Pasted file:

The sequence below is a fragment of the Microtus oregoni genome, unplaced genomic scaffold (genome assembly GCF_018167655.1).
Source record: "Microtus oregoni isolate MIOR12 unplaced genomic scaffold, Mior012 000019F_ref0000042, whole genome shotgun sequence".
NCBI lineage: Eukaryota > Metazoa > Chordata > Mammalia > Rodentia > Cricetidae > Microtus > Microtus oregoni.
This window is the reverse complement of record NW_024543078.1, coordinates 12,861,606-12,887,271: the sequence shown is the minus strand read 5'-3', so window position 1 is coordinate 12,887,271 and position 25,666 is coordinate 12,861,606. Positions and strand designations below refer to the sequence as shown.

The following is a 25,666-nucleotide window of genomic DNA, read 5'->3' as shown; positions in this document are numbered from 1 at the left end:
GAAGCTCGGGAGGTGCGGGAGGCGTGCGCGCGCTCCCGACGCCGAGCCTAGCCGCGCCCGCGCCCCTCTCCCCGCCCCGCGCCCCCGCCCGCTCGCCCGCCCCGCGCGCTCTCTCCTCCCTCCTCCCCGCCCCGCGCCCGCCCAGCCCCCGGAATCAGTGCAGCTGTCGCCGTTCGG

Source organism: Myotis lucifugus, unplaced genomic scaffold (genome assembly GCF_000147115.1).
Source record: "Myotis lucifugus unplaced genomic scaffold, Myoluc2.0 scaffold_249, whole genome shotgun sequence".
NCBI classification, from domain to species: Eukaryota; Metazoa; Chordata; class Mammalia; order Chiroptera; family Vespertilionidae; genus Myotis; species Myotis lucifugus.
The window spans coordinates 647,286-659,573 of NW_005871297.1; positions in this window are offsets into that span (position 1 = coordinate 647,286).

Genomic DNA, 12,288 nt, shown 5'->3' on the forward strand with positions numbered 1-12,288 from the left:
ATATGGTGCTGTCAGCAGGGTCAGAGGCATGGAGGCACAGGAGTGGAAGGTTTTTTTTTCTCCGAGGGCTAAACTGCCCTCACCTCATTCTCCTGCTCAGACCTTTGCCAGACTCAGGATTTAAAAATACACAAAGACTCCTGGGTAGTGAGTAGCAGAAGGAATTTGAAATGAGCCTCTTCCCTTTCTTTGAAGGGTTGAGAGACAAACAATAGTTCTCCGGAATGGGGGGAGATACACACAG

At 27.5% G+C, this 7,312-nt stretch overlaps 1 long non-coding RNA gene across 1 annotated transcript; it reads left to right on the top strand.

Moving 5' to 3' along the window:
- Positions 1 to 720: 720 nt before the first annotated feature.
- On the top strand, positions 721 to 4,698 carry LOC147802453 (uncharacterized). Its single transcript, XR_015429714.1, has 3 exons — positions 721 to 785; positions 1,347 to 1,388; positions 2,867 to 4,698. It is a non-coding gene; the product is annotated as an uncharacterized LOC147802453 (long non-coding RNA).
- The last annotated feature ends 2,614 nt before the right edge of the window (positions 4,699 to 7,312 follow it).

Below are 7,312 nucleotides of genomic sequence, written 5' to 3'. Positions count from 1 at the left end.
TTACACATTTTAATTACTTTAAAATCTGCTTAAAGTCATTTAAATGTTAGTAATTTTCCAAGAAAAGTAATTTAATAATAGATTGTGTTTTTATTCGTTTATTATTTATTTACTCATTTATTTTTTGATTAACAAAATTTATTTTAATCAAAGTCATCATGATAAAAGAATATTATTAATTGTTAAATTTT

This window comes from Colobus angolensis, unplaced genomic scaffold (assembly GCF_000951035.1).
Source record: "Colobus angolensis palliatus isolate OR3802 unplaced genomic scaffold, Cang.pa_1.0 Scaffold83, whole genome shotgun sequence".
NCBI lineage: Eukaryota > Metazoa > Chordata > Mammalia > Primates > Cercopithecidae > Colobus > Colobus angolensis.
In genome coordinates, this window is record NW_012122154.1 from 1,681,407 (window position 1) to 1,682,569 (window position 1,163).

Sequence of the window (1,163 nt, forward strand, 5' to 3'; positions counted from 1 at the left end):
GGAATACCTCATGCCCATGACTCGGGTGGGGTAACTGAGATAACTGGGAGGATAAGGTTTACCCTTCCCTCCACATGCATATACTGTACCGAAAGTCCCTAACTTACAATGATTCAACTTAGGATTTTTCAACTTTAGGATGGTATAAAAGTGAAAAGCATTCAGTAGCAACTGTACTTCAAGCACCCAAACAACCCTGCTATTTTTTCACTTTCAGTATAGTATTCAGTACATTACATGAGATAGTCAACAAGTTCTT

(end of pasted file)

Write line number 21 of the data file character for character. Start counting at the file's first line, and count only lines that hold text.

Source record: "Colobus angolensis palliatus isolate OR3802 unplaced genomic scaffold, Cang.pa_1.0 Scaffold83, whole genome shotgun sequence".